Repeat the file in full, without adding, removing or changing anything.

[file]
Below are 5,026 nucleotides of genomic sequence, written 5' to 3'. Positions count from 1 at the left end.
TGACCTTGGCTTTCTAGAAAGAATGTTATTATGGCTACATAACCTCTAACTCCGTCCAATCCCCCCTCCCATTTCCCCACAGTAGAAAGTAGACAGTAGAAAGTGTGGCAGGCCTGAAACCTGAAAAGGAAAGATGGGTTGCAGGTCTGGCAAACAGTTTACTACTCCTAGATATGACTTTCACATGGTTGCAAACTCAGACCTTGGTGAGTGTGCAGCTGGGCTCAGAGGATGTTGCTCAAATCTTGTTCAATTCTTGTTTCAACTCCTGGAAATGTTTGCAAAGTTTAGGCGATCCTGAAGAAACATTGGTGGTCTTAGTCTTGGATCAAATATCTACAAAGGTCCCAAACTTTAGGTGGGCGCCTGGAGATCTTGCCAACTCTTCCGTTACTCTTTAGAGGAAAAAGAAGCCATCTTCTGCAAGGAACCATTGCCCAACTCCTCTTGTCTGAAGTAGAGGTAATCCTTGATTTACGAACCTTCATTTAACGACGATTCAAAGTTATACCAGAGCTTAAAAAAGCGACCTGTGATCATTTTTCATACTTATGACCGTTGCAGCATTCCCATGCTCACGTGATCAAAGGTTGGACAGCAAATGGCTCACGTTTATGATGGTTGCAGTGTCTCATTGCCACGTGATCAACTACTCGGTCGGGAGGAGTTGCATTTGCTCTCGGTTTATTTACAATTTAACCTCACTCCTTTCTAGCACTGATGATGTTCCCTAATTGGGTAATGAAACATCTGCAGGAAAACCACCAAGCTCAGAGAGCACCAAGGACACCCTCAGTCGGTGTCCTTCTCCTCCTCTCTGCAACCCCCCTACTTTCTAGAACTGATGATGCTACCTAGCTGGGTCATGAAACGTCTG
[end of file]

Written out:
Below are 5,026 nucleotides of genomic sequence, written 5' to 3'. Positions count from 1 at the left end.
TGACCTTGGCTTTCTAGAAAGAATGTTATTATGGCTACATAACCTCTAACTCCGTCCAATCCCCCCTCCCATTTCCCCACAGTAGAAAGTAGACAGTAGAAAGTGTGGCAGGCCTGAAACCTGAAAAGGAAAGATGGGTTGCAGGTCTGGCAAACAGTTTACTACTCCTAGATATGACTTTCACATGGTTGCAAACTCAGACCTTGGTGAGTGTGCAGCTGGGCTCAGAGGATGTTGCTCAAATCTTGTTCAATTCTTGTTTCAACTCCTGGAAATGTTTGCAAAGTTTAGGCGATCCTGAAGAAACATTGGTGGTCTTAGTCTTGGATCAAATATCTACAAAGGTCCCAAACTTTAGGTGGGCGCCTGGAGATCTTGCCAACTCTTCCGTTACTCTTTAGAGGAAAAAGAAGCCATCTTCTGCAAGGAACCATTGCCCAACTCCTCTTGTCTGAAGTAGAGGTAATCCTTGATTTACGAACCTTCATTTAACGACGATTCAAAGTTATACCAGAGCTTAAAAAAGCGACCTGTGATCATTTTTCATACTTATGACCGTTGCAGCATTCCCATGCTCACGTGATCAAAGGTTGGACAGCAAATGGCTCACGTTTATGATGGTTGCAGTGTCTCATTGCCACGTGATCAACTACTCGGTCGGGAGGAGTTGCATTTGCTCTCGGTTTATTTACAATTTAACCTCACTCCTTTCTAGCACTGATGATGTTCCCTAATTGGGTAATGAAACATCTGCAGGAAAACCACCAAGCTCAGAGAGCACCAAGGACACCCTCAGTCGGTGTCCTTCTCCTCCTCTCTGCAACCCCCCTACTTTCTAGAACTGATGATGCTACCTAGCTGGGTCATGAAACGTCTG